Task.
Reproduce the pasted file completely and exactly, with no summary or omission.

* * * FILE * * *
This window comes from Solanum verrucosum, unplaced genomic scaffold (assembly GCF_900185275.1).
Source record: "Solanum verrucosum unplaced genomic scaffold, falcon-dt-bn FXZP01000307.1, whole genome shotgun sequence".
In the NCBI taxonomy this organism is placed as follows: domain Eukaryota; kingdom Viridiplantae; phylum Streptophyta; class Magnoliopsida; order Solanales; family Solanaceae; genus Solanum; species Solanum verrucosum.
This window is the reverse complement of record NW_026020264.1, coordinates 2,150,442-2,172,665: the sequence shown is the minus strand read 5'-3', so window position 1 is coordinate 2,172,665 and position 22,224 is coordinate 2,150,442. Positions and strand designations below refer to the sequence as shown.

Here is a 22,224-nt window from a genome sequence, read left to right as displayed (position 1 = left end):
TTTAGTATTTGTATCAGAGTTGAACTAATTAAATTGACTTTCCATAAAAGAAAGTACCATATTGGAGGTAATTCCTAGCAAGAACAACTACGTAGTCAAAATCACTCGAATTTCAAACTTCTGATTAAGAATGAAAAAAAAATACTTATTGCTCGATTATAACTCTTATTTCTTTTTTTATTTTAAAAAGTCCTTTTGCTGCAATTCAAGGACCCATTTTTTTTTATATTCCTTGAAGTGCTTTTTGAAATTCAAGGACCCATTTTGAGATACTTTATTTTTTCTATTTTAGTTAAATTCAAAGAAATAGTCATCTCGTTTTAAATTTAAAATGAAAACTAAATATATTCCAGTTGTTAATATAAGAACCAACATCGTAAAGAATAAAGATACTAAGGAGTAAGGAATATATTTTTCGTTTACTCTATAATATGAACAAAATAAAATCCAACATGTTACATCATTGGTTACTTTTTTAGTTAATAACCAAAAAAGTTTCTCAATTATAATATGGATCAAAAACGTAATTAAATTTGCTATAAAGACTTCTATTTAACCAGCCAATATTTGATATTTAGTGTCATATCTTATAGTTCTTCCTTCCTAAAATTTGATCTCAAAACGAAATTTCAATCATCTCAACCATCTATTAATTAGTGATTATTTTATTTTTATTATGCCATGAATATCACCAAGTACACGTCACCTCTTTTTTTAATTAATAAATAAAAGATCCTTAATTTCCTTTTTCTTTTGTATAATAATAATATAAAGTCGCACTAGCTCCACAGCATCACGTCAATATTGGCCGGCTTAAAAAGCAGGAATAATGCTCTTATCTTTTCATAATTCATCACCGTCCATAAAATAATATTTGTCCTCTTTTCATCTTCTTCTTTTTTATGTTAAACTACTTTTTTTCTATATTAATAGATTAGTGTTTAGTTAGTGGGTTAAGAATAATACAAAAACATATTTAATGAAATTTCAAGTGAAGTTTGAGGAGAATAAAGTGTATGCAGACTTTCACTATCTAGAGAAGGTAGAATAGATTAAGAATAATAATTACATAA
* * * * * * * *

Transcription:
This window comes from Solanum verrucosum, unplaced genomic scaffold (assembly GCF_900185275.1).
Source record: "Solanum verrucosum unplaced genomic scaffold, falcon-dt-bn FXZP01000307.1, whole genome shotgun sequence".
In the NCBI taxonomy this organism is placed as follows: domain Eukaryota; kingdom Viridiplantae; phylum Streptophyta; class Magnoliopsida; order Solanales; family Solanaceae; genus Solanum; species Solanum verrucosum.
This window is the reverse complement of record NW_026020264.1, coordinates 2,150,442-2,172,665: the sequence shown is the minus strand read 5'-3', so window position 1 is coordinate 2,172,665 and position 22,224 is coordinate 2,150,442. Positions and strand designations below refer to the sequence as shown.

Here is a 22,224-nt window from a genome sequence, read left to right as displayed (position 1 = left end):
TTTAGTATTTGTATCAGAGTTGAACTAATTAAATTGACTTTCCATAAAAGAAAGTACCATATTGGAGGTAATTCCTAGCAAGAACAACTACGTAGTCAAAATCACTCGAATTTCAAACTTCTGATTAAGAATGAAAAAAAAATACTTATTGCTCGATTATAACTCTTATTTCTTTTTTTATTTTAAAAAGTCCTTTTGCTGCAATTCAAGGACCCATTTTTTTTTATATTCCTTGAAGTGCTTTTTGAAATTCAAGGACCCATTTTGAGATACTTTATTTTTTCTATTTTAGTTAAATTCAAAGAAATAGTCATCTCGTTTTAAATTTAAAATGAAAACTAAATATATTCCAGTTGTTAATATAAGAACCAACATCGTAAAGAATAAAGATACTAAGGAGTAAGGAATATATTTTTCGTTTACTCTATAATATGAACAAAATAAAATCCAACATGTTACATCATTGGTTACTTTTTTAGTTAATAACCAAAAAAGTTTCTCAATTATAATATGGATCAAAAACGTAATTAAATTTGCTATAAAGACTTCTATTTAACCAGCCAATATTTGATATTTAGTGTCATATCTTATAGTTCTTCCTTCCTAAAATTTGATCTCAAAACGAAATTTCAATCATCTCAACCATCTATTAATTAGTGATTATTTTATTTTTATTATGCCATGAATATCACCAAGTACACGTCACCTCTTTTTTTAATTAATAAATAAAAGATCCTTAATTTCCTTTTTCTTTTGTATAATAATAATATAAAGTCGCACTAGCTCCACAGCATCACGTCAATATTGGCCGGCTTAAAAAGCAGGAATAATGCTCTTATCTTTTCATAATTCATCACCGTCCATAAAATAATATTTGTCCTCTTTTCATCTTCTTCTTTTTTATGTTAAACTACTTTTTTTCTATATTAATAGATTAGTGTTTAGTTAGTGGGTTAAGAATAATACAAAAACATATTTAATGAAATTTCAAGTGAAGTTTGAGGAGAATAAAGTGTATGCAGACTTTCACTATCTAGAGAAGGTAGAATAGATTAAGAATAATAATTACATAA